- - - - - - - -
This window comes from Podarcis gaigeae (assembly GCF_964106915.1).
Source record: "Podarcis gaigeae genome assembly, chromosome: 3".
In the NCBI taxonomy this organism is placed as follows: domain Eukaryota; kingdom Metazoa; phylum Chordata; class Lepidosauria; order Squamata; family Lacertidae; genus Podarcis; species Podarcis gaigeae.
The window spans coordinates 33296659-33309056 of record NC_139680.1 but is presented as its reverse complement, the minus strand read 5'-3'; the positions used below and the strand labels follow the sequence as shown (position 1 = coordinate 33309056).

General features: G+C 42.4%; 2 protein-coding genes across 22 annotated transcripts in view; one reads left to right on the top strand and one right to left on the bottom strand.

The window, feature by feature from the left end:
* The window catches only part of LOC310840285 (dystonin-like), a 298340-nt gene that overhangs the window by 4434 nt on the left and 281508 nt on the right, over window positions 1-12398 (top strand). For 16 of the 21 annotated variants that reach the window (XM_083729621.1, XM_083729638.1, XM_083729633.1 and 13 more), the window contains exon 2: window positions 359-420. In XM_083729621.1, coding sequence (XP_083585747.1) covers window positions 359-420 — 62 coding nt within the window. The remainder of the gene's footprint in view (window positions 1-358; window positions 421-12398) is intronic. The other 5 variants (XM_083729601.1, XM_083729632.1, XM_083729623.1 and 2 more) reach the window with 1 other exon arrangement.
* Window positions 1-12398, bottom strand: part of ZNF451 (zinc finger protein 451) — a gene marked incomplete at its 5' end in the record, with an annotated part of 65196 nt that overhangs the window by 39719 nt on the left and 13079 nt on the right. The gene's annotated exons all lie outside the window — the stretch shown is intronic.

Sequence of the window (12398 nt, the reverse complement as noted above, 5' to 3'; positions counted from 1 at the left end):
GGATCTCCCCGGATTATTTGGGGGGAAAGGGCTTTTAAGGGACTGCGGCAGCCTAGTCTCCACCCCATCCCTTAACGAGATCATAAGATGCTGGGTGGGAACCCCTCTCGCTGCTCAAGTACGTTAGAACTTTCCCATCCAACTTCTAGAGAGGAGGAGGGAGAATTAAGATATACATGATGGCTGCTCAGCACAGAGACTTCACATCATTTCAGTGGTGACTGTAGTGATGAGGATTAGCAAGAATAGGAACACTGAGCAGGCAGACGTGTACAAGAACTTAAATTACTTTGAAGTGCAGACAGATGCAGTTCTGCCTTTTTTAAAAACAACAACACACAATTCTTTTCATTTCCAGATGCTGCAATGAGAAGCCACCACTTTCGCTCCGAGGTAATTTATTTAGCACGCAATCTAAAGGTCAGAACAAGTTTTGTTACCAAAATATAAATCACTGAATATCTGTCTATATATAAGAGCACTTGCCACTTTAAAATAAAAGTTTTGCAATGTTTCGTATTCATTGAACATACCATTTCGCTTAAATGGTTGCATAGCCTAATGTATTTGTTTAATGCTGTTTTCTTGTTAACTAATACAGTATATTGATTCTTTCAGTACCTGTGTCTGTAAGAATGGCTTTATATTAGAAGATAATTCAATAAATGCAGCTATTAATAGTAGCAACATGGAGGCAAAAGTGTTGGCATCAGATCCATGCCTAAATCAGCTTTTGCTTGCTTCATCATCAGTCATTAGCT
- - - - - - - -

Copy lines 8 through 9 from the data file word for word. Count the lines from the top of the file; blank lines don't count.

* Window positions 1-12398, bottom strand: part of ZNF451 (zinc finger protein 451) — a gene marked incomplete at its 5' end in the record, with an annotated part of 65196 nt that overhangs the window by 39719 nt on the left and 13079 nt on the right. The gene's annotated exons all lie outside the window — the stretch shown is intronic.

Sequence of the window (12398 nt, the reverse complement as noted above, 5' to 3'; positions counted from 1 at the left end):